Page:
The version of the book that I own has a cover blurb by Andrew Tobias saying: "If you read no more of this book than the first hundred pages--on money mania--it will be worth many times its purchase." I couldn't agree more. As David suggests, reading about Tulipomania gives you a weird frisson of recognition and it seems like you could just substitute the words "Tech Stocks" for "Tulips" every time it appears. Were he alive today, Charles MacKay would likely be hard at work on a new chapter on the Internet Boom. Read him and avoid such traps.
-BIO: Charles Mackay (Spartacus)
-ETEXT: Memoirs of Extraordinary Popular Delusions and the Madness of Crowds Charles Mackay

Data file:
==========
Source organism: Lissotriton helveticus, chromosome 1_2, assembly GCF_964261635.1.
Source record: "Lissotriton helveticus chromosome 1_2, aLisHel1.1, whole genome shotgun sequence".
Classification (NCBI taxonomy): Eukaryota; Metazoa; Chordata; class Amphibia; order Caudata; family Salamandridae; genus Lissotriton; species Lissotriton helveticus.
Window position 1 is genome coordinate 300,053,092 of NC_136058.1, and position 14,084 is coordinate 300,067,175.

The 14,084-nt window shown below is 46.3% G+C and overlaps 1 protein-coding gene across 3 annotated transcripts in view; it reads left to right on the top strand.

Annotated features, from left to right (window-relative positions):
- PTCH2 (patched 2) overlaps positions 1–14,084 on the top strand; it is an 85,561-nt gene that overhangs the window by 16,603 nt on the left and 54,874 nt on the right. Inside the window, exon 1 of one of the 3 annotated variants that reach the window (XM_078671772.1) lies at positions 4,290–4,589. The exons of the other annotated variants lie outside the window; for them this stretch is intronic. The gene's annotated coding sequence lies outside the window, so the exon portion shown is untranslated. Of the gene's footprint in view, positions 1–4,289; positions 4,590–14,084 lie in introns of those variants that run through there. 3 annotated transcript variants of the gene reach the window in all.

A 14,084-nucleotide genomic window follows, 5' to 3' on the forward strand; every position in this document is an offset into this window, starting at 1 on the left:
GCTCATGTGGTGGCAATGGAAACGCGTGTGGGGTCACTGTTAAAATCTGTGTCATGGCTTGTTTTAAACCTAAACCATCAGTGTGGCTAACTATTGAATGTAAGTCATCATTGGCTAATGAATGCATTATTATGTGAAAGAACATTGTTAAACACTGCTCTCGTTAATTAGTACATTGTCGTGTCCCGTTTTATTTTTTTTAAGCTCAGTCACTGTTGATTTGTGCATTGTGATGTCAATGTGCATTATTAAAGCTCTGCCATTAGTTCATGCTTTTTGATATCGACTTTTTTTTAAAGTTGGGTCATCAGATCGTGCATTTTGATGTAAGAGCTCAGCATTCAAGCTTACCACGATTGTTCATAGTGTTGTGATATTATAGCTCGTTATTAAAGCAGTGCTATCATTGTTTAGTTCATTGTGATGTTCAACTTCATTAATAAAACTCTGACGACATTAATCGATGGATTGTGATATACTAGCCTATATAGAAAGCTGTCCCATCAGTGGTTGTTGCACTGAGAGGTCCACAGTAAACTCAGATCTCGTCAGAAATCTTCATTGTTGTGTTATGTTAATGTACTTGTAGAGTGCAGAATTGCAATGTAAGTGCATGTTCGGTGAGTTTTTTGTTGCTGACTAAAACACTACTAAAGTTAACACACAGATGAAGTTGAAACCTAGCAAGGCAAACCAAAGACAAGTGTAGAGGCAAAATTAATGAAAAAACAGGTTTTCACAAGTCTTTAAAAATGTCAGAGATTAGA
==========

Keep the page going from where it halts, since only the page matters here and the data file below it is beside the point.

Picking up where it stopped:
-ANNOTATED ETEXTS: Charles MacKay (Self Knowledge)
-Tulipomania (History House)
-U.S. Netherlands Flower Bulb Information Center: History, Myths, and Romance
-A Tale of Tulips
-ESSAY: WHEN THE BUBBLE BURSTS: PSYCHOLOGY OR FUNDAMENTALS? (Lee E. Ohanian, Business Review)
-ESSAY: The Trouble with Bubbles (World Link)
-ESSAY: Delusions of technology (Peter Jackson, Anchor Desk UK, ZD Net)
-REVIEW: of TulipoMania The Story of the World's Most Coveted Flower and the Extraordinary Passions It Aroused. By Mike Dash (Carol Peace Robins, NY Times Book Review)
-BOOK LIST: A reading guide for investors (Forbes)
-BOOK LIST: Strictly Top Shelf (Fredric Smoler, Worth)